September 2020

Wednesday, 26 August 2020 14:16 Be the first to comment!

"Are we nearly there yet? .... ...."

Dear Friends,

‘Are we nearly there yet?’ I remember a friend telling me that, having set off from Chorley, they’d got as far as Wigan when this question was first asked – and they were driving to the south of France.

‘Are we nearly there yet?’ is a question we may well feel like asking as we wonder how this pandemic will work out. We’ve been locked down, then it’s been eased, but at the time of writing there are local lock-downs in East Lancashire with questions about them coming to Preston, and who knows what it will be by the time you get to read this – and when it all will end? That is anyone’s guess, which is itself a bit disconcerting.

‘Are we nearly there yet?’ is a question which reflects a hope that even if we aren’t sure how things are going to work out, there is someone out there who has their finger on the pulse and who has the big picture under control.

‘Are we nearly there yet?’ reflects an unknowing, and maybe even a little fear about the future and what it will bring.

So how do we respond to this question? For others? For ourselves? Perhaps it’s less about the question than about the resources we have to handle that sense of unknowing which feels so discombobulating. As Christians our ultimate answer has to be God, but that seems too trite an answer in the face of all the complexities with which this virus has confronted us. So perhaps we need to dig deeper into the resources of God in Jesus Christ, in the Holy Spirit, and among ourselves as the Body of Christ in this place.

There are many places, experiences, texts, prayers and people which can inspire, encourage, uplift and even challenge us in days such as these. In recent weeks I’ve been reflecting on verses from the end of Romans 8:
‘In all these things we are more than conquerors through him who loved us. For I am convinced that neither death, nor life, nor angels, nor rulers, nor things present, nor things to come, nor powers, nor height, nor depth, nor anything else in all creation, will be able to separate us from the love of God in Christ Jesus our Lord’.

‘Are we nearly there yet?’ If we entrust ourselves to God, does it matter?

God Bless,

Rev’d Stephen Cooper

Dear Friends,

The moment when we acknowledge the presence and reality of God – that he is the creator and we are his beloved creation – we open up a whole new set of questions: If God is God, then what does that mean for me? How do I live in relationship with God? What is God’s will for me? Of course, these are questions not easily answered.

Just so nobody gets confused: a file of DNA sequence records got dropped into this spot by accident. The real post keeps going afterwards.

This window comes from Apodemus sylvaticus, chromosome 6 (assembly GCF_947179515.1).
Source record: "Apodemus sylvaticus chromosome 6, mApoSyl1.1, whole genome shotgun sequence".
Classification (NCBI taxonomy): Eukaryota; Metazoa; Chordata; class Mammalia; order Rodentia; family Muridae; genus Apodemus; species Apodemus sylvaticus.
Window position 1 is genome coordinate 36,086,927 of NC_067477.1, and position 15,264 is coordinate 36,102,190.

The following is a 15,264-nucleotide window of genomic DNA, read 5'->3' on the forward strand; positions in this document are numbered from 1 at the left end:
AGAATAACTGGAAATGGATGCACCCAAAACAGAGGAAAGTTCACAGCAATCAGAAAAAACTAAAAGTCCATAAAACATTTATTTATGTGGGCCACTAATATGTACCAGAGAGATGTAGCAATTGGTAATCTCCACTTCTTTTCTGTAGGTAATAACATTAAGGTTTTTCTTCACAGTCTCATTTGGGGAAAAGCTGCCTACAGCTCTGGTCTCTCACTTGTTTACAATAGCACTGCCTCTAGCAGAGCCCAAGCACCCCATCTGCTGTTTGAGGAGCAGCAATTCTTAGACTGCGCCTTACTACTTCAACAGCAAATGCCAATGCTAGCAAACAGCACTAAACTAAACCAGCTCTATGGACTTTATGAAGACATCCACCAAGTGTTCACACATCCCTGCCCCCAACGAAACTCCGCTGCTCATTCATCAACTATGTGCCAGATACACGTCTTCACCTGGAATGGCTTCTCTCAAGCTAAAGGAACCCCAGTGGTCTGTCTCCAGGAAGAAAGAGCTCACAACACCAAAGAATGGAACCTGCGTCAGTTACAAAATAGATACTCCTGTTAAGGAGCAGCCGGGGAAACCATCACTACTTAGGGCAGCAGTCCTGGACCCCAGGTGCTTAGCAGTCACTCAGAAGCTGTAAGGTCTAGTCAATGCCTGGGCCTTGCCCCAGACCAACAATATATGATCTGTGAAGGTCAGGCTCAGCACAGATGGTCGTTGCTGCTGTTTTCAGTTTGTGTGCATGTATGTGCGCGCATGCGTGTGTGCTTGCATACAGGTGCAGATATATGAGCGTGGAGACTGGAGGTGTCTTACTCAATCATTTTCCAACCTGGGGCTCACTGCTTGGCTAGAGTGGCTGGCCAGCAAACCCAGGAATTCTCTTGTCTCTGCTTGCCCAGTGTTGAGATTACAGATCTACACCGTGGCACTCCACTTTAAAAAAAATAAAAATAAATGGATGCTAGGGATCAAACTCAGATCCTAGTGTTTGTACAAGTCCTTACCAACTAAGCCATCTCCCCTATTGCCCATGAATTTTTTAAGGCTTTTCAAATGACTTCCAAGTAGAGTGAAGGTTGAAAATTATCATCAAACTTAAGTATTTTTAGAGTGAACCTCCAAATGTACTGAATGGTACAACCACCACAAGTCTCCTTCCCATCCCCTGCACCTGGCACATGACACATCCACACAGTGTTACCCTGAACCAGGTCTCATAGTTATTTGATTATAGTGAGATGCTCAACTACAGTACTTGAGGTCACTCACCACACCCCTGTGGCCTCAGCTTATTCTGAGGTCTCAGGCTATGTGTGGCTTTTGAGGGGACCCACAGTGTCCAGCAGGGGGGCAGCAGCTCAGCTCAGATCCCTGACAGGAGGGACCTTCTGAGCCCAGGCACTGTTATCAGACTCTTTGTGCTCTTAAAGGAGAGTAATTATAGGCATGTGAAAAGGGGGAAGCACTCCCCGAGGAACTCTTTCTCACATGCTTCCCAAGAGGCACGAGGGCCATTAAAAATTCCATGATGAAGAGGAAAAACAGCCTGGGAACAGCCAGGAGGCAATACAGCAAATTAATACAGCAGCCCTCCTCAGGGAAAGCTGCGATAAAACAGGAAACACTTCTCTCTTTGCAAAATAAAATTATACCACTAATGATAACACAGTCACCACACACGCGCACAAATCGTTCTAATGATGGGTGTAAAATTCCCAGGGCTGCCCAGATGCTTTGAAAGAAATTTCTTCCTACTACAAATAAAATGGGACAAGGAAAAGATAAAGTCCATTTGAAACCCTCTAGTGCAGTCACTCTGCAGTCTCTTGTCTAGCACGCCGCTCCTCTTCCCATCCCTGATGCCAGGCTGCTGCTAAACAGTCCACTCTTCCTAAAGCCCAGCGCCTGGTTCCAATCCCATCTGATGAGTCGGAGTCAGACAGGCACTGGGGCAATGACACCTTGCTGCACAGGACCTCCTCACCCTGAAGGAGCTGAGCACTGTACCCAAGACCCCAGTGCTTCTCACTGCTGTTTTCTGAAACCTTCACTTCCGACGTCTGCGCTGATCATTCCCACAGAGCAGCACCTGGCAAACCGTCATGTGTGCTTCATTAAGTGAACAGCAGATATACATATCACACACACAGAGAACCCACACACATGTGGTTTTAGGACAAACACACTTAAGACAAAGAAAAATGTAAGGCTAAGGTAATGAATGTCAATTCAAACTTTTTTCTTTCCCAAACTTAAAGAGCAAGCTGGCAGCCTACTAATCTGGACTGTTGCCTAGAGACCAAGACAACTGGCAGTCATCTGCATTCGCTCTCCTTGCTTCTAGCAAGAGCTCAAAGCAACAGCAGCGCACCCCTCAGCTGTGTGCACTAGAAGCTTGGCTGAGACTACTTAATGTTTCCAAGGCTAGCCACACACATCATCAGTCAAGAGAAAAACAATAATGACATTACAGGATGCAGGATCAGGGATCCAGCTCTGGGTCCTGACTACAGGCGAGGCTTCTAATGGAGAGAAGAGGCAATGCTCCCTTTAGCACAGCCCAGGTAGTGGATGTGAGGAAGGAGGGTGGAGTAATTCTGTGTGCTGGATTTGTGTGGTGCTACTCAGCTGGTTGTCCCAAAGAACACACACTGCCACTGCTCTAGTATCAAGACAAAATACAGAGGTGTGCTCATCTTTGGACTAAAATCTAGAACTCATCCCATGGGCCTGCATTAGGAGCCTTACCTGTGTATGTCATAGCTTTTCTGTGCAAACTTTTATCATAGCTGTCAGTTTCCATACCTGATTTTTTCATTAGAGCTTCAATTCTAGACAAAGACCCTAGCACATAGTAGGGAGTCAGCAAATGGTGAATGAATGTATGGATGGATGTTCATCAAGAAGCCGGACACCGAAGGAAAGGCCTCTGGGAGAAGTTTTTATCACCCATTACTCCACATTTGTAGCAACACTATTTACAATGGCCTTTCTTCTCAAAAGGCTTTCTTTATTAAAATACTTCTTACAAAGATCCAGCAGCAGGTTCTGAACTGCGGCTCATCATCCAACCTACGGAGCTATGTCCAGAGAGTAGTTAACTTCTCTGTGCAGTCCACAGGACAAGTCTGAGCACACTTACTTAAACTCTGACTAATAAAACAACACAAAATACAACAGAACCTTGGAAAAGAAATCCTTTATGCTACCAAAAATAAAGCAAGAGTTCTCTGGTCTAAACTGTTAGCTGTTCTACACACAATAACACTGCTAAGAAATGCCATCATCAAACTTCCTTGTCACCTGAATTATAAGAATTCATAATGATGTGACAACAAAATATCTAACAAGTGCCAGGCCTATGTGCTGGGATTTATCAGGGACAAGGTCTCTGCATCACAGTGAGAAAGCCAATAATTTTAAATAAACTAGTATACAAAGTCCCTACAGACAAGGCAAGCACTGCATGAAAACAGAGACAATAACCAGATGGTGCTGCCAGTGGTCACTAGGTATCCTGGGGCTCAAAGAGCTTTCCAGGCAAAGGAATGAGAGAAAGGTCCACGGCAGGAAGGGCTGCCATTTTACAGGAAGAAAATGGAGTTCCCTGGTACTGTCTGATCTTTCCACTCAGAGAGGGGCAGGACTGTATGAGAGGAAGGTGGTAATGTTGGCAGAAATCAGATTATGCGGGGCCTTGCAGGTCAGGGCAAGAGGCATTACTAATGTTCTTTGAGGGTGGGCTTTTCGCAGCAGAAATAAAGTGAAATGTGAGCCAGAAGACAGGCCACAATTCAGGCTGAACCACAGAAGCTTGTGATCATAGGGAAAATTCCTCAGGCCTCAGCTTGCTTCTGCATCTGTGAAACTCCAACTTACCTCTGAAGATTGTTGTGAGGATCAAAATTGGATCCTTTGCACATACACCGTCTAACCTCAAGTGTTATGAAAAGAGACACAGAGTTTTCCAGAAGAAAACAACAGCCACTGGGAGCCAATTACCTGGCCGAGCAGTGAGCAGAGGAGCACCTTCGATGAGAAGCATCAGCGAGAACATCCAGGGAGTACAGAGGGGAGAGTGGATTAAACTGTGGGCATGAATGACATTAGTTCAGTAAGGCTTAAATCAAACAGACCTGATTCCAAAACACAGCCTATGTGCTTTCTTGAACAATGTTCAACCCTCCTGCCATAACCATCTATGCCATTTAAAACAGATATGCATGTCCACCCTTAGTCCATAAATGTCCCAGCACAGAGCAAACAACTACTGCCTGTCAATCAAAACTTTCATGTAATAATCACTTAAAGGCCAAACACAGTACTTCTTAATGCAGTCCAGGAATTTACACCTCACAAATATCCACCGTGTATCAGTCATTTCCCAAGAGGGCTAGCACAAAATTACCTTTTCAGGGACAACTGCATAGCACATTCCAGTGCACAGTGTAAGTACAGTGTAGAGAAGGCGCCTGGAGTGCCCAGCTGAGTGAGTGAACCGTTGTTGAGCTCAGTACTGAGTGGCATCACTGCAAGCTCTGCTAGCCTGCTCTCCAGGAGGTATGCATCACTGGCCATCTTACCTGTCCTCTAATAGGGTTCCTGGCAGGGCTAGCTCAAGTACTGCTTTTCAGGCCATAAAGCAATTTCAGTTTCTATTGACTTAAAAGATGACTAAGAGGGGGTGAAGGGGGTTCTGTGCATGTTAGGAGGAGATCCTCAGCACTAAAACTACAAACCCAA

A good number of years ago a friend of mine was wondering whether God might be calling him to ordained ministry, and asked me what I thought? My reply was twofold. Firstly, to pray for the idea to go away – if it was of God, then it wouldn’t go away, whereas if it was of him it would soon pass. Second, he that was too good a Christian to be wasted on ordained ministry – there would be much more important things for him to do for the Kingdom of God.

As it turned out, the idea went away and instead he went to the US to do post-graduate studies. Now he’s a professor of theology in a US university where he teaches hundreds of students each year to think about the God questions in the complexities of the modern world – a much more important role for the Kingdom of God than being a Vicar!

So what might the will of God be for you? for me? A couple of years ago we did a course called ‘Life on the Frontline’. The premise of the course was that everyone is on the frontline of the Kingdom of God, whether at home, down the pub, at work, with the children or grand-children, at the gym, with our friends, or wherever. First and foremost, where we are is where we’re called to be the Body of Christ, his presence in the world. Though it may change as we journey with God, where we are now is where God is calling us to be his people, on the frontline of the Kingdom of God – for now this is his will for us, each one of us.

It is tempting to put the idea of special ministries on a pedestal, vicars and the like, as something to be looked up to. The truth of the matter is that our first calling, above all others, is to be a Christian, a follower of Jesus. Living that out is always the will of god for us.

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